Polls show that 2 in 3 Americans, and a majority of nearly all demographic subgroups, support voter ID laws. Republicans have already argued in fundraising appeals that Democrats and their proxies going to all lengths to undermine a bedrock American principle – that every vote should count equally – and now may add that courts appear to be taking their side.
“That’s where you have Republicans seeing this as an issue they can push, that having a photo ID handy is not a big deal for Mr. Middle Class Voter, and, secondly, the powerful appeal [of the idea that] … your vote should not be diluted by the votes of ineligible voters,” says Charles Franklin, a polling expert at the University of Wisconsin, in Madison.
But most of the emotional energy in the national debate over voter ID laws has so far been concentrated on the Democratic side, pollsters say. Many Democratic activists are convinced that the spread of voter ID laws into 17 states is less an effort to sanctify the vote and more an effort to help Republicans win at the polls by by shutting out liberal voters.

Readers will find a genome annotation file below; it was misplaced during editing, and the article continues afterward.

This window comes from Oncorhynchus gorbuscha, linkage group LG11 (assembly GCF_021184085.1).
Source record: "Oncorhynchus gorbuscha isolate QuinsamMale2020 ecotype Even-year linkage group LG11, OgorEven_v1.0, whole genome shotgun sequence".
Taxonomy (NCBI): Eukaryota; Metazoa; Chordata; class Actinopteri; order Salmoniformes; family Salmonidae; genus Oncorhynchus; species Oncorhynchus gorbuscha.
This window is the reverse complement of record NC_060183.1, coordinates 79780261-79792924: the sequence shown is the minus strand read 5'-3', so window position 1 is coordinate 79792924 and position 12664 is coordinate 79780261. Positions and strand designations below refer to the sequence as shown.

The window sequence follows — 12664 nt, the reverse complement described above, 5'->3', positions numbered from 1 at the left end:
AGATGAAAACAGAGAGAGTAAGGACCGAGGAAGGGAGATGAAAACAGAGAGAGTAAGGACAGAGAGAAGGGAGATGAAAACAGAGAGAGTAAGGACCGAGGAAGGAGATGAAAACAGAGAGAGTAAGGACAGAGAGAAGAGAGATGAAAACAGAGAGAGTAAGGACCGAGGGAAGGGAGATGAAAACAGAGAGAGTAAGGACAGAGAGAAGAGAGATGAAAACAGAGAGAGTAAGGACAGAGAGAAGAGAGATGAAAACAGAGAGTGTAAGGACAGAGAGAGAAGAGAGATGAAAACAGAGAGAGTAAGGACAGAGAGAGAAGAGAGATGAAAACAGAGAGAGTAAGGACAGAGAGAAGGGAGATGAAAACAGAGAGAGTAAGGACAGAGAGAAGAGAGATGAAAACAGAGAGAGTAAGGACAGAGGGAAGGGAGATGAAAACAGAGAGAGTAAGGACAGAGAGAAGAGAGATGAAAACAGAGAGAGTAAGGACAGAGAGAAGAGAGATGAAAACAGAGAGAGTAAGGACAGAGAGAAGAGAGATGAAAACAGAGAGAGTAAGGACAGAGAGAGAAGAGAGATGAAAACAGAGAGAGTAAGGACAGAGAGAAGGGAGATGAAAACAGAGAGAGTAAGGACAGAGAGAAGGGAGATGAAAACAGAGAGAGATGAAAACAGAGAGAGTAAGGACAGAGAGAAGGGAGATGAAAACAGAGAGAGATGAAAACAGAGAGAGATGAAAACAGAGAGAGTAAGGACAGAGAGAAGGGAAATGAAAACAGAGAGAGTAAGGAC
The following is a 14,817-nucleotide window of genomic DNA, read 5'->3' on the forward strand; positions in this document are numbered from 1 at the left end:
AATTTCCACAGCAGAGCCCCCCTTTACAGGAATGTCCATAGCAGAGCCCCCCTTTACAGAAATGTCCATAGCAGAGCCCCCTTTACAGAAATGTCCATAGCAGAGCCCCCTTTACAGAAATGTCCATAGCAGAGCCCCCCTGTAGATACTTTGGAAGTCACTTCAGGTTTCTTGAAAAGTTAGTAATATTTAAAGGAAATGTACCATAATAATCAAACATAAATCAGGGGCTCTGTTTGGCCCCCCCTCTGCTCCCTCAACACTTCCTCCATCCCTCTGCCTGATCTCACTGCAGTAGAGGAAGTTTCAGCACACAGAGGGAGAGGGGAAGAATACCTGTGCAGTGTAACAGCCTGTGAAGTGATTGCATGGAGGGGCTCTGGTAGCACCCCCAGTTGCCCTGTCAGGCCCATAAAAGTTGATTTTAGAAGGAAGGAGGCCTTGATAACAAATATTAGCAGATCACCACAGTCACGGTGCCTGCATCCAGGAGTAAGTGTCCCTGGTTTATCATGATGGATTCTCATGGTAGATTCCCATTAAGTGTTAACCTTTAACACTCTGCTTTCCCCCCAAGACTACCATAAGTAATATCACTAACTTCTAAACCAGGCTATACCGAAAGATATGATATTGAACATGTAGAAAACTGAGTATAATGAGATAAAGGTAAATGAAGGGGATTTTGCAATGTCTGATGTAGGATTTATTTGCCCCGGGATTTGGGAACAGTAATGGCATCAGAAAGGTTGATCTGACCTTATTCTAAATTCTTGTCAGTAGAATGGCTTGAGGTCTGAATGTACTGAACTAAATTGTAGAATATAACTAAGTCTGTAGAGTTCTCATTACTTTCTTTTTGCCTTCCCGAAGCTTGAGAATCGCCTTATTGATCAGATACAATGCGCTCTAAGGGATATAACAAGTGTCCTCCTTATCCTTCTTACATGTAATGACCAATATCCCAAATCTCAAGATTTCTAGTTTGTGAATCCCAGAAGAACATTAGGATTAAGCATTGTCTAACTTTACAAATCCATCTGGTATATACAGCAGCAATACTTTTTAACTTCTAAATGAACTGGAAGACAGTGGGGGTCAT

Republicans have given that narrative plenty of fodder, as in the case of the Pennsylvania Republican who said at a GOP dinner in June that the state's voter ID law “is going to allow Governor Romney to win the state of Pennsylvania.”
What’s more, opponents of voter ID laws have had the more powerful appeal, some political scientists say. They have identified actual voters, some of them elderly, who faced potentially insurmountable difficulties in voting this year, despite assurances from Pennsylvania officials that all eligible voters would be able to cast a ballot.
“Studies that point to the potential for voter fraud just don’t have the same appeal as personal narratives of the 90-year-old woman who marched with Martin Luther King who might lose her right to vote,” says Mr. Borick at the Institute of Public Opinion.